Ideally though. Stop bothering with DRM, too much money is wasted developing it, it wastes more money in support costs and just hassles paying customers, and let's be honest. It doesn't stop people from pirating.

Silent Hunter 5, aside from the one submarine type and the game ending in 1943 and the obvious questionable DRM issues, looks like a fantastic game, and it is sad that so many people will not be buying it, at least on release due to the restrictions that Ubisoft have placed upon it, but we have to send a message saying that we aren't going to accept this level of copy protection.

Users with hacked consoles banned from Xbox Live - oh noes

The BBC are running this as their lead story under technology at the moment.

How the hell is this worthy of being the lead technology news item at the moment. Microsoft have always banned modified consoles from Xbox Live for the last 7 years since the service was launched has anyone given it this much coverage when the other batches of users were banned? No.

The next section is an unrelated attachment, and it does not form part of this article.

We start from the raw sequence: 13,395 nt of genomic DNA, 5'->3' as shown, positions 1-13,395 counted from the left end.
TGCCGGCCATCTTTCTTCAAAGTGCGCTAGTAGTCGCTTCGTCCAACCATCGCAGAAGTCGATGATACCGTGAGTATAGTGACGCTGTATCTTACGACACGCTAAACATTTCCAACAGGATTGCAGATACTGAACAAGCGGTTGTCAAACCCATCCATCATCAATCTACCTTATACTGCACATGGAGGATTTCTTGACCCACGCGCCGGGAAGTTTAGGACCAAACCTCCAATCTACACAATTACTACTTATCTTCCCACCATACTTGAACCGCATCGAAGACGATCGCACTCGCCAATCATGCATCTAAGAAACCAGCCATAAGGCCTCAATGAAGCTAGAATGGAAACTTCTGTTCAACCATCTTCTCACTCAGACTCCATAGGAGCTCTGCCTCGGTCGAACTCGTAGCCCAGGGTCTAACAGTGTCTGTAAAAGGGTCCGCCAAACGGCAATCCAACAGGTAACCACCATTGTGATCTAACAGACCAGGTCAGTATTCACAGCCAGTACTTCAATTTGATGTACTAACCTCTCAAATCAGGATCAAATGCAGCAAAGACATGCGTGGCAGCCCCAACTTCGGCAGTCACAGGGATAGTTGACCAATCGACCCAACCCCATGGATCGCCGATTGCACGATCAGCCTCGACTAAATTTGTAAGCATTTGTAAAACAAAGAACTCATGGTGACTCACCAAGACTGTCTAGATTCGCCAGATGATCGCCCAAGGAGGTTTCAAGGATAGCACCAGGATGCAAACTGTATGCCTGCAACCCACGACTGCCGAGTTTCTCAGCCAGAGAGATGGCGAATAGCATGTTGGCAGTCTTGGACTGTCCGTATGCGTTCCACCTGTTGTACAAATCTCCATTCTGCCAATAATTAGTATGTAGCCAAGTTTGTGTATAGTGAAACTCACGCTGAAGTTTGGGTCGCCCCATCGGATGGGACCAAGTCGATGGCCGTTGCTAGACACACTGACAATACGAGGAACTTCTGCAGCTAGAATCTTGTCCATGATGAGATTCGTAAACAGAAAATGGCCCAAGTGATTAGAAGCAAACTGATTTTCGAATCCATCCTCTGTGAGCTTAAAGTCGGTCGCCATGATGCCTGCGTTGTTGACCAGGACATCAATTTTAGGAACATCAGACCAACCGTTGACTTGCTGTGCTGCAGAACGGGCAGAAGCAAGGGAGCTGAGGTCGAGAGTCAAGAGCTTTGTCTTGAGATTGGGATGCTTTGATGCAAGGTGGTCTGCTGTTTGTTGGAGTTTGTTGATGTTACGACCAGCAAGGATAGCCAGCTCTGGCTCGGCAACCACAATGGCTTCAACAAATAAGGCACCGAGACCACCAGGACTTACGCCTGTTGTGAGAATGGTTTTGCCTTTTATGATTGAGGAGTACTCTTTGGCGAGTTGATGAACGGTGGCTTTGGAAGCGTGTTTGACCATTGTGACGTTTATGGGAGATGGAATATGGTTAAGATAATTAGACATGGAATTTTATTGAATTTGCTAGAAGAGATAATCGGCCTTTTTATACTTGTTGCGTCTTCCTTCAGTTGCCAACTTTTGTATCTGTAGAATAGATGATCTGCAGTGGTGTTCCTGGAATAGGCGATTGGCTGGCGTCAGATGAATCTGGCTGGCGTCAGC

What's worse, the BBC even features the opinions of one Radio 1 listener who was banned and turn it into an entire article.

I was pretty distraught at the time, I can't remember exactly what it said but I saw the words 'banned' and I was gutted, completely gutted.

At first I was in shock, I mean it's always at the back of your head using pirate games you know there's that possibility but you haven't heard about it, there's been no warnings and you haven't heard it happen to anyone in the last two years.

Too bad. The terms of use clearly states no modified consoles are allowed on the network. Not just to stop piracy but to stop people modifying games and cheating on the service.

I've probably saved about £600 and I've copied roughly 30 or 40 games. A lot of them I've downloaded or I've taken off friends that have downloaded themselves.

Go to jail, do not pass go, do not collect £200.